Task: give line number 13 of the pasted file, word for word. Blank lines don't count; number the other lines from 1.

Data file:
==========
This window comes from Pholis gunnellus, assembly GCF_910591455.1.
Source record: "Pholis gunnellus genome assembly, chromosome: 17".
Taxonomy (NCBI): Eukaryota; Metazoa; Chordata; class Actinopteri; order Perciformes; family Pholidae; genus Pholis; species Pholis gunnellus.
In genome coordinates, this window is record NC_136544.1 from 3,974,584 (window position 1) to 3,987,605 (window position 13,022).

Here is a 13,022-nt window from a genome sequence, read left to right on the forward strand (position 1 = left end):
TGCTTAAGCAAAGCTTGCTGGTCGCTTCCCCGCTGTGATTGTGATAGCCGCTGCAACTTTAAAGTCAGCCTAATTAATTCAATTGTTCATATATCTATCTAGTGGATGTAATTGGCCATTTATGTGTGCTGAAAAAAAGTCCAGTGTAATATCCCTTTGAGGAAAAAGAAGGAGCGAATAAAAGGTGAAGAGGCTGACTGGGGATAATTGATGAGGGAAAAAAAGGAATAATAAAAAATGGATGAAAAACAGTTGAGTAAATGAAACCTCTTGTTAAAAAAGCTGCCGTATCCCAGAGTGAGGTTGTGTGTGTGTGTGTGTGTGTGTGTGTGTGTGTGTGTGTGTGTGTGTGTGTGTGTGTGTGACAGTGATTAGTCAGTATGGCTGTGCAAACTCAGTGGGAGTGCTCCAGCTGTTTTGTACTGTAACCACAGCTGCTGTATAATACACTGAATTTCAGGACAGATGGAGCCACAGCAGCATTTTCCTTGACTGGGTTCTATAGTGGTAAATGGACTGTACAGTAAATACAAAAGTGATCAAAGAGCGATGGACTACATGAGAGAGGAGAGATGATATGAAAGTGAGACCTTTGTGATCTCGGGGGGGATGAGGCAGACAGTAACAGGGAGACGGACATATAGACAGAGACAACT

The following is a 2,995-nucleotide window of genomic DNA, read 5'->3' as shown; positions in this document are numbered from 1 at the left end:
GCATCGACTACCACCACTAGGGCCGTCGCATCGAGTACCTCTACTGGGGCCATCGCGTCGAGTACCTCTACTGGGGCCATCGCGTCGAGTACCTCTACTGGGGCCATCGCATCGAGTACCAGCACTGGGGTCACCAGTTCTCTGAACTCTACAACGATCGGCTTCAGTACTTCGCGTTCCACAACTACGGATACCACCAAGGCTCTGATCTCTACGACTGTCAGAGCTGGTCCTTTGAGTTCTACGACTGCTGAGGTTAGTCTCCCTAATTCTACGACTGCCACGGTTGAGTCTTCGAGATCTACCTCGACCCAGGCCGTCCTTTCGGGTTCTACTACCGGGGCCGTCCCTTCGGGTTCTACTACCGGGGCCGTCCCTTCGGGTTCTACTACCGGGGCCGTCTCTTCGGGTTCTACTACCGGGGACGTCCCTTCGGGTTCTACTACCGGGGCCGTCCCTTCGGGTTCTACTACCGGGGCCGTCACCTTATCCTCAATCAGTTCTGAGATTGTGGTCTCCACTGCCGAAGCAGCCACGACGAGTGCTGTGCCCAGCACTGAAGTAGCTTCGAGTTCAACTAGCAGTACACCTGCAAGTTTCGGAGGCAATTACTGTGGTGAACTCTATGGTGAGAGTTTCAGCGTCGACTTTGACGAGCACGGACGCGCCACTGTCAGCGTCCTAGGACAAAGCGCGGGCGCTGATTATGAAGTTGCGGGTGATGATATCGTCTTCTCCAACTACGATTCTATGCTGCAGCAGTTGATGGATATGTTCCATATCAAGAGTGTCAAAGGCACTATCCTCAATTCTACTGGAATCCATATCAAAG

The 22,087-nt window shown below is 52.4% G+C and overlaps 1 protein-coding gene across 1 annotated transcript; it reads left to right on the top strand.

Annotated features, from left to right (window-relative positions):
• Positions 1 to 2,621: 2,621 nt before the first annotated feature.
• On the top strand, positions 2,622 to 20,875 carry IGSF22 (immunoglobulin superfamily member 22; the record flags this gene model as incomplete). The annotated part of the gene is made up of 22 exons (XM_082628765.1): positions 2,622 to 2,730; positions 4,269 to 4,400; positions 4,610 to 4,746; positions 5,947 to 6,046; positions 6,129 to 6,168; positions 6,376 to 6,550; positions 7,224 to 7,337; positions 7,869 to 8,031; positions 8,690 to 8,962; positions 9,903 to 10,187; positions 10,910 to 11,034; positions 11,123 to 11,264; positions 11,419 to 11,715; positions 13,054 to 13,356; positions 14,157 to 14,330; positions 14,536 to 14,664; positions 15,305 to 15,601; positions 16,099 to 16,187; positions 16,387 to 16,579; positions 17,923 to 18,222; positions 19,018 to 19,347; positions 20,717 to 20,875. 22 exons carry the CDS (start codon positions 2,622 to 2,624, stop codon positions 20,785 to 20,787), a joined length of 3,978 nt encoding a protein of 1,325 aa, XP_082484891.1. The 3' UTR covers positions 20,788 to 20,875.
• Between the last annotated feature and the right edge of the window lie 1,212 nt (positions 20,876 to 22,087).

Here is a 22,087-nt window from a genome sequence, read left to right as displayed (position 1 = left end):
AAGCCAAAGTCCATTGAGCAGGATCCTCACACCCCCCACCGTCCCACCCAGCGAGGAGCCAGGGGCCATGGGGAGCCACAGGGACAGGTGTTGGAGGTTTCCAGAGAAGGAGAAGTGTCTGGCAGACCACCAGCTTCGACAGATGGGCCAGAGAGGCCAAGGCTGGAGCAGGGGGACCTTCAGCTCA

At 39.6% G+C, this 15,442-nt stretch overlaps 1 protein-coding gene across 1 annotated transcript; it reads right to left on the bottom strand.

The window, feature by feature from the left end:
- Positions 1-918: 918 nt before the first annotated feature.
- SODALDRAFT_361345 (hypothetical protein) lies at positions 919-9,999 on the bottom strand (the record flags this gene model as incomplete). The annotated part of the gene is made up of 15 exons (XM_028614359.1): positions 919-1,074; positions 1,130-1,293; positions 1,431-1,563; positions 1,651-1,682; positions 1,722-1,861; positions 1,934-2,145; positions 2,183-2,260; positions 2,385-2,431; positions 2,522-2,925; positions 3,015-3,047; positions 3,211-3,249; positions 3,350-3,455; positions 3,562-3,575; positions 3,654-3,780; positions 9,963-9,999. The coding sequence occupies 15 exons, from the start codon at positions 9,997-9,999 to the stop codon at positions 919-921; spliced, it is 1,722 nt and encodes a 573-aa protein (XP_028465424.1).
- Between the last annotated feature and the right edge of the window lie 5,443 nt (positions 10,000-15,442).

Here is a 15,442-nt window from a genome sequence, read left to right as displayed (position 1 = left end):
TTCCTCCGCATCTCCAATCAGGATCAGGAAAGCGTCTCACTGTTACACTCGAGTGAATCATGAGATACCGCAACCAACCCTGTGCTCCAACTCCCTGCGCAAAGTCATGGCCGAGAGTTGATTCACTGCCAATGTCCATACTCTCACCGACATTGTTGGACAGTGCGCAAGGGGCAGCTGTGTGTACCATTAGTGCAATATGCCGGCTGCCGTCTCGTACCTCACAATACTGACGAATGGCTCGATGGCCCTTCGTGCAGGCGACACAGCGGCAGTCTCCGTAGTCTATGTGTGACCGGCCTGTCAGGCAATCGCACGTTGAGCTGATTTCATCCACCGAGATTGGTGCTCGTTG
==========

• Between the last annotated feature and the right edge of the window lie 1,212 nt (positions 20,876 to 22,087).